The major sticking points in Germany′s upcoming coalition talks | Germany| News and in-depth reporting from Berlin and beyond | DW | 22.01.2018
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The major sticking points in Germany's upcoming coalition talks

The Social Democrats want to negotiate over fixed-term contracts, refugee family reunion and Germany's two-tier health care systems in upcoming coalition talks. Without progress, a new government could be in jeopardy.

One day after the Social Democrats (SPD) held their party conference in Bonn, its parliamentary party convened in Berlin to reflect on the previous day's close vote in favor of coalition talks. Only 56 percent of the delegates in the former German capital opted for formal coalition talks with the conservative Christian Democratic Union (CDU) and its Bavarian sister party, the Christian Social Union (CSU). The SPD isn't exactly euphoric about the prospect of a new coalition government.

Schulz shows oratory skill

The parliamentary party meeting lasted two hours. SPD leader Martin Schulz received flak once more. But it's also been reported that Schulz gave a good speech — better than his remarks at Sunday's party conference in any case. Many now say the center-left SPD must achieve some victories in the upcoming negotiations with the CDU/CSU if the prospective so-called grand coalition is to become a reality. Because once the official negations are concluded, the SPD's 440,000 party members will get to vote on the final deal. And that could prove to be a formidable hurdle.

CDU reluctant to renegotiate

Annegret Kramp-Karrenbauer and Angela Merkel (picture-alliance/dpa/M. Kappeler)

Representing Merkel's conservatives, Kramp-Karrenbauer has been a major coalition talks figure

Schulz seems relieved that a majority of party delegates supported his wish to begin coalition talks. But he's well aware of what's now expected of him. "We will discuss all issues covered during the exploratory talks one more time," he said.

Those talks had culminated in a 28-page document collating the results. The Social Democrats view this document as nothing more than a basic draft, unlike the CDU. Saarland's State Premier Annegret Kramp-Karrenbauer, who participated in the exploratory talks on behalf of the CDU and who is quite influential in Berlin, made her position clear over the weekend. "Those trying to renegotiate certain aspects of the deal will unravel the entire package, and that's not going to happen," she told public broadcaster Südwestrundfunk.

Opposed to fixed-term contracts

But that, it seems, is exactly what's on the cards. Three issues not included in the 28-page agreement are especially important to the SPD. One of them concerns fix-term contracts. The party wants to put an end to fixed-term job contracts being issued without giving a valid reason for doing so (such as temporarily replacing an employee on maternity leave). Some 2.8 million contracts in Germany are said to be on a fixed-term basis without an explicit reason. Individuals under the age of 30 in particular are often offered fix-term contracts. It's unclear if the CDU and CSU are open to addressing this issue.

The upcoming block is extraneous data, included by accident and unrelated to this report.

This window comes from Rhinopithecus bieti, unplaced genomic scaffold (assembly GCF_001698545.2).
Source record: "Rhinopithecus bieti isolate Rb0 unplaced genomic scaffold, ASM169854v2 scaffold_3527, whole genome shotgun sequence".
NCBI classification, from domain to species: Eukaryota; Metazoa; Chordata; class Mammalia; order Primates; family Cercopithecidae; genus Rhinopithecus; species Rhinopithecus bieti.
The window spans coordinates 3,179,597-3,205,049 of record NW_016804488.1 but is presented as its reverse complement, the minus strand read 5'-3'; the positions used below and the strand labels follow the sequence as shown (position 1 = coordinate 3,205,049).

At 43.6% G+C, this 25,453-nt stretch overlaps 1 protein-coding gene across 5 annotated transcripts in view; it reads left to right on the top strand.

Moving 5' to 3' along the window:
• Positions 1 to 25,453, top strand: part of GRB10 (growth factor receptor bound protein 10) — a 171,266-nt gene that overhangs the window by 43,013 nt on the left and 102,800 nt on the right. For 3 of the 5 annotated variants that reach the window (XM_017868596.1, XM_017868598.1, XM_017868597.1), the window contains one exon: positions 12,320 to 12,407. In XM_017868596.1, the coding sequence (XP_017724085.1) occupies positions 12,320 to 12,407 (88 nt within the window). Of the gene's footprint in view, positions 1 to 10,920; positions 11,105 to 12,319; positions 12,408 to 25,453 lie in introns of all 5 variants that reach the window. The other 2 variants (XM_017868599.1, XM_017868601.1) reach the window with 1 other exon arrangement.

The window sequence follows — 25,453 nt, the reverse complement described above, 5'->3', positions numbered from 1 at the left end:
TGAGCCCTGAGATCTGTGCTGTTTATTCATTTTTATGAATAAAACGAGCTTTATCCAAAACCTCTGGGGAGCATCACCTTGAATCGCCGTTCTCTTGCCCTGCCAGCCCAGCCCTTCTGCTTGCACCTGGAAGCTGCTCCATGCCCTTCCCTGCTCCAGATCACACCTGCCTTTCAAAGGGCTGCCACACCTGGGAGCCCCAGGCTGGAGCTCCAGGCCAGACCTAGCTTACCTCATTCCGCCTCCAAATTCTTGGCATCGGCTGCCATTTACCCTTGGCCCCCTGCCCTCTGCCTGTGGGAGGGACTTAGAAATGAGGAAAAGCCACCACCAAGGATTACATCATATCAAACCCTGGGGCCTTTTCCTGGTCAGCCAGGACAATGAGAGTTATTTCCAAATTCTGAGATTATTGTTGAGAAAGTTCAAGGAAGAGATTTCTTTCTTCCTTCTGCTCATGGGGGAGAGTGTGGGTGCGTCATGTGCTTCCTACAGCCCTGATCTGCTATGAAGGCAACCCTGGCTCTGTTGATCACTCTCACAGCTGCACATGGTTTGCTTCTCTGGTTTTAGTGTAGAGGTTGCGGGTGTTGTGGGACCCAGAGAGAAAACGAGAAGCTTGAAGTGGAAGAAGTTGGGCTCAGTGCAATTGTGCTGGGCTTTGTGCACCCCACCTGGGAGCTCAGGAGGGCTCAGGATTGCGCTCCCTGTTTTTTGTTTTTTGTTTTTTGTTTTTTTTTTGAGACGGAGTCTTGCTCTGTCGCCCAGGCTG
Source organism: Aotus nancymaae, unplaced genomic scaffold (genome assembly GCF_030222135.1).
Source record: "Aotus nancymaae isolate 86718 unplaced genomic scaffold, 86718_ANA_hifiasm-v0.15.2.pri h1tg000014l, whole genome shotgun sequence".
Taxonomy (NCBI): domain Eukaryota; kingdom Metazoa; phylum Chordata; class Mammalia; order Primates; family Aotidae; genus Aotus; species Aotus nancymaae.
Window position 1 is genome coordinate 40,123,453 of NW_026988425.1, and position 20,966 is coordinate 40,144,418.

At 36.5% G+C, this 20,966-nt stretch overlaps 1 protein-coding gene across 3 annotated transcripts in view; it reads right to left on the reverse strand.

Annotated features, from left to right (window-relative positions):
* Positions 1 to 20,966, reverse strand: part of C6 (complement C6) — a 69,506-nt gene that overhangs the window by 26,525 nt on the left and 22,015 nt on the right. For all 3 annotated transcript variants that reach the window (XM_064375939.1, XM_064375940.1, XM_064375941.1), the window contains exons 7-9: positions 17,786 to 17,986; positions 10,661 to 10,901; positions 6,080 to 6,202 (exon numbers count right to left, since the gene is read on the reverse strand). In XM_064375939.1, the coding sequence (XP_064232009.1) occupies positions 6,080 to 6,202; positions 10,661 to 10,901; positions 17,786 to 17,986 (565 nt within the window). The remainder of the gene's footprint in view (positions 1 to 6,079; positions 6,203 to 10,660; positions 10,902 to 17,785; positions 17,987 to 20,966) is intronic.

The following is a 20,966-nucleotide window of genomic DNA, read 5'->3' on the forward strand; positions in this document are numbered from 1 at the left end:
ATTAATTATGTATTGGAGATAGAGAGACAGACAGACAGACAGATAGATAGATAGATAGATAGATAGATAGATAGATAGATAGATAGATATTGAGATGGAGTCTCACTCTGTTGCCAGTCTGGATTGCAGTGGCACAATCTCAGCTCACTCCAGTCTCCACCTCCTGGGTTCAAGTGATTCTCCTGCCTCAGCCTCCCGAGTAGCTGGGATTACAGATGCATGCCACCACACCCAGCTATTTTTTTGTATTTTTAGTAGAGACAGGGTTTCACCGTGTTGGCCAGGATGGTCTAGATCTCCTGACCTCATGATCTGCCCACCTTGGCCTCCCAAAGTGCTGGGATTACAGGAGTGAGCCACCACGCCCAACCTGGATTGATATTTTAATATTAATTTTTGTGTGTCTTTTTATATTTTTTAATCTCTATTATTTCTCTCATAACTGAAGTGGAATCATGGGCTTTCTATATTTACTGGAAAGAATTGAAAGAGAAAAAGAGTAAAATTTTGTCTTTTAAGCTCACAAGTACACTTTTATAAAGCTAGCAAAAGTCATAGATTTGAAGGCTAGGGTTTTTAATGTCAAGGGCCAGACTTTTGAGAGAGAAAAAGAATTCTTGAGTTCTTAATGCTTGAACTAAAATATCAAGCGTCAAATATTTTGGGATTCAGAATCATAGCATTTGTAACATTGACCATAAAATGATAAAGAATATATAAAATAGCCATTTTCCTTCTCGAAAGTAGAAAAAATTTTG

improved public health insurance

The Social Democrats also want to end Germany's two-tier healthcare system, which often affords great privileges to the 9 million individuals registered with private health insurers. These perks include private rooms during hospital stays and being treated by a leading doctor. And, most importantly, the ability to quickly get appointments to see renowned specialists. The 72 million individuals registered with statutory quasi-public health insurers often wait for weeks until a doctor will see them. The SPD wants this situation improved.

Martin Schulz (picture alliance/dpa/F. Gambarini)

Schulz managed to get coalition talks approved, narrowly

Young refugees and their families

The party's third sticking point could prove the most contentious. Refugees from war-torn countries like Syria are afforded great protection in Germany. Reuniting those refugees with their families in Germany has been put on hold for two years now. The document agreed by the SPD, CDU and CSU states that in future, 1,000 family members will be allowed to move to Germany to reunite with family members already here. Many experts welcome this, arguing that teenage refugees will be easier to integrate into society and less likely to fall victim to criminal behavior if their parents move here. Yet Germany's CSU in particular is strictly against allowing more migrants into the country.

SPD must score a victory

The Social Democrats will have to get the CDU/CSU to make concessions on at least one or maybe even two of these issues. SPD party members expect this. So, what are the odds? They could be in the Social Democrats' favor. The recent party conference in Bonn showed the SPD to be split almost 50-50 over whether to support a new coalition government. Many leading CDU and CSU figures realized that, despite the close vote in favor of coalition talks, a new government isn't a done deal, potentially giving the SPD more leverage.

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